BBC Unsung Hero: Judo coach Dave Dunsford wins London award

BBC London’s Sports Unsung Hero award has been won by Dave Dunsford, a judo coach from Sidcup who has been a volunteer for the last thirty years.

The 51-year-old runs United Judo Club in Sidcup with his wife Louise and they have been running a judo club in the local area for the last 20 years with United Judo Sidcup has been based in the purpose built dojo in Sidcup for the last eight years. United Judo also has clubs in the Dartford, Kent and Bexley.

In addition, Dave is a member of the London area committee for the British Judo Association and he referees nationally. He has also volunteered at the Olympic Games and the Paralympics.

On average, he volunteers between 15-20 hours a week every week which is a huge commitment as he has his own family to also consider, together with his “paid jobs” as a driving instructor and black cab driver.

Upon winning the regional award, Dave said: “I am in total shock to be awarded it as the winner of the London regional area. I can’t believe it. This means I am off to the main awards for the BBC Sports Personality of the Year, where all 20 regional winners will then choose one overall winner.

“I’m lucky enough to coach and teach a sport that I have grown up with and loved for years and I do the sport because of the youngsters and the reaction from them.

“We do get youngsters coming along who may be bullied at school or a little bit withdrawn and judo gives you good social skills, confidence and helps you interact with your peers.

“My job is to just nurture them. When they get to a certain level, I pass them over to someone more experienced to get to the best level they can get.”

A community figure

Dunsford, a fourth Dan, who has also been responsible for managing the Bexley judo team for the annual London Youth Games for the past decade, runs sessions on two days a week.

In addition to running the club twice a week, he is active in promoting judo, from diverse activities such as demonstrations at school fetes to taster sessions at both the Olympic Park and organised a session ahead of the Commonwealth baton relay and at the Tate Modern. He also runs charity fund raising nights and events for the BJA, as both coach, referee and examiner, all in his own time, to promote judo.

Dunsford used to work as a London cab driver but became a driving instructor in order to spend more time with his family and coaching judo.

He took up judo at the age of nine and qualified as a coach 10 years later.

He was inspired to take up the sport to protect himself after being mugged and now he gives advice to vulnerable youngsters too.  He also takes judo into secondary schools and referral units.

 “I trained hard to get qualified and now I am privileged to be able to work with these youngsters,” he added.

“It is my passion and has saved me in rough times. In happier times it has given me so much back.”


Georgina Summers, who nominated Dave for the Get Inspired Award after he helped her son to gain confidence in life through the sport, said:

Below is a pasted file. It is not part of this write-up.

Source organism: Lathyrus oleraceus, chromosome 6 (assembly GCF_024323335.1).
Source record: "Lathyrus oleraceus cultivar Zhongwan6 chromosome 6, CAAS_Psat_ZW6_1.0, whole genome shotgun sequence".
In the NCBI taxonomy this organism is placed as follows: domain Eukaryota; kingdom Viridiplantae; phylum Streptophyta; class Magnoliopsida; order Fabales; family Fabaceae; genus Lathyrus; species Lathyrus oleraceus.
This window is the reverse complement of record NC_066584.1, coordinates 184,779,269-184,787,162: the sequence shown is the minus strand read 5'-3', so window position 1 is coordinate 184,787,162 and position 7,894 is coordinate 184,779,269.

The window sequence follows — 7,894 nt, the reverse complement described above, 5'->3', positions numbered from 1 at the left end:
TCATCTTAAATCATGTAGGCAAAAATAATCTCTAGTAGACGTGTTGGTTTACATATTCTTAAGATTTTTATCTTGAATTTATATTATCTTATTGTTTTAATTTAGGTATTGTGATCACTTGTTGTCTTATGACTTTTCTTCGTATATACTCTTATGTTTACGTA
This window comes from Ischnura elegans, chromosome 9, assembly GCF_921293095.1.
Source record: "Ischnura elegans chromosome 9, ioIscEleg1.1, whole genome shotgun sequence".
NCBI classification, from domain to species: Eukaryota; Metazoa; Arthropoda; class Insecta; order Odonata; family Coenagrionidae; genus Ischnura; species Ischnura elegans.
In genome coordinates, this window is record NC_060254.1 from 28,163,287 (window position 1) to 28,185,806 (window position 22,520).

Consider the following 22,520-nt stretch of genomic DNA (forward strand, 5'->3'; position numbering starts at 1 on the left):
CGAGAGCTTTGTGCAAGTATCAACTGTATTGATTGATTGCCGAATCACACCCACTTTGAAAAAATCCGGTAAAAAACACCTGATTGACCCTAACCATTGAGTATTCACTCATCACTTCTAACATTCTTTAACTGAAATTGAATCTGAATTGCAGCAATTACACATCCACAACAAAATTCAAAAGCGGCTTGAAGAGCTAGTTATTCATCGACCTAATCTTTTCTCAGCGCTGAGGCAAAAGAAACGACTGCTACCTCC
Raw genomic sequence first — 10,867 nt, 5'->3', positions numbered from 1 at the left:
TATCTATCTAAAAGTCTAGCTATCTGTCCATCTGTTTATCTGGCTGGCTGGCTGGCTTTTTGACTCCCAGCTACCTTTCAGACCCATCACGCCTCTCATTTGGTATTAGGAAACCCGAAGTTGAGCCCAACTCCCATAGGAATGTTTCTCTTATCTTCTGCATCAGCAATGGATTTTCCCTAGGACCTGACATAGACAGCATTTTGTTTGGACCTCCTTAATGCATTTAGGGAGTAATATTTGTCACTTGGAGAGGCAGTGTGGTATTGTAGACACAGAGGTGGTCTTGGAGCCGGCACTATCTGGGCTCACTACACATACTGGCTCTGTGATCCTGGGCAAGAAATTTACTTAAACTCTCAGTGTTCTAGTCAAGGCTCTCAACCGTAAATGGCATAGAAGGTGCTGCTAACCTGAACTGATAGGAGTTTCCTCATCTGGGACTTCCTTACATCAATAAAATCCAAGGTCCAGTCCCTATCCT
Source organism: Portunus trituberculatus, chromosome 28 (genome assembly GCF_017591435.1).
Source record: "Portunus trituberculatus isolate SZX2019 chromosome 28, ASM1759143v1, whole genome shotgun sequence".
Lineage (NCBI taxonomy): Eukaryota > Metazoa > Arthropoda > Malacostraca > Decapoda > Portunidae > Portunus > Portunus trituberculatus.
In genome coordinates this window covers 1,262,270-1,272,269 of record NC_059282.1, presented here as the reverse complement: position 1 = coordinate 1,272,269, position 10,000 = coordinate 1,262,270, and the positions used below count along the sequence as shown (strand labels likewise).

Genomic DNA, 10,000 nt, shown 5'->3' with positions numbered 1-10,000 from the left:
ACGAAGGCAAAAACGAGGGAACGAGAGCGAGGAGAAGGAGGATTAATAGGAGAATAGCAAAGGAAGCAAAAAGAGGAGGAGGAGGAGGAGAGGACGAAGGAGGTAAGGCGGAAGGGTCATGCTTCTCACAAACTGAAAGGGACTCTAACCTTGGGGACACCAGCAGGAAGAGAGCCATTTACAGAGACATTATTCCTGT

“Some children are understandably nervous when they come to the club for the first time, but to see them within that first session, smiling, laughing, having fun and immediately asking when they can come again is a testament to Dave’s coaching skills and the professional and welcoming club that he runs.

“There is just something about Dave. He and his wife work tirelessly to promote judo at the club. He takes the same time and care if he is coaching a group of first time five year olds, a senior class of black belts or a ladies only taster session of “older” mums.

“His ability to take a session (on many occasions of very mixed ability) and ensure that everyone learns, enjoys, has fun and wants to come back again is something that stands out in a big way. He is a natural teacher and a great person and he truly deserves to be recognised for all the hard work that he puts in out of his own time.”

Jay Summers, 12, said: “I started judo when I was six as I had a problem with the school bully, I was very nervous and did not really know what to expect. Dave made me feel welcome and a part of the club from the very first minute. I have now been doing judo for half my life! I have made good friends at the club and even competed in the London Youth Games. We train and learn technical skills but also have fun and play judo games. We have regular gradings and I am really looking forward to getting my next belt. This is all thanks to Dave, he is great. I hope he can win the award or at least get recognition for all that he does for all of us.”

Watch BBC Sports Personality of the Year

Dunsford will now go forward for the national award along with the 15 other finalists. The overall winner will be presented at the BBC Sports Personality of the Year event in Glasgow on Sunday, 14 December.

Watch a video on Dave and find out more at:

The club is open for children and adults – ages five to 85 are welcome.

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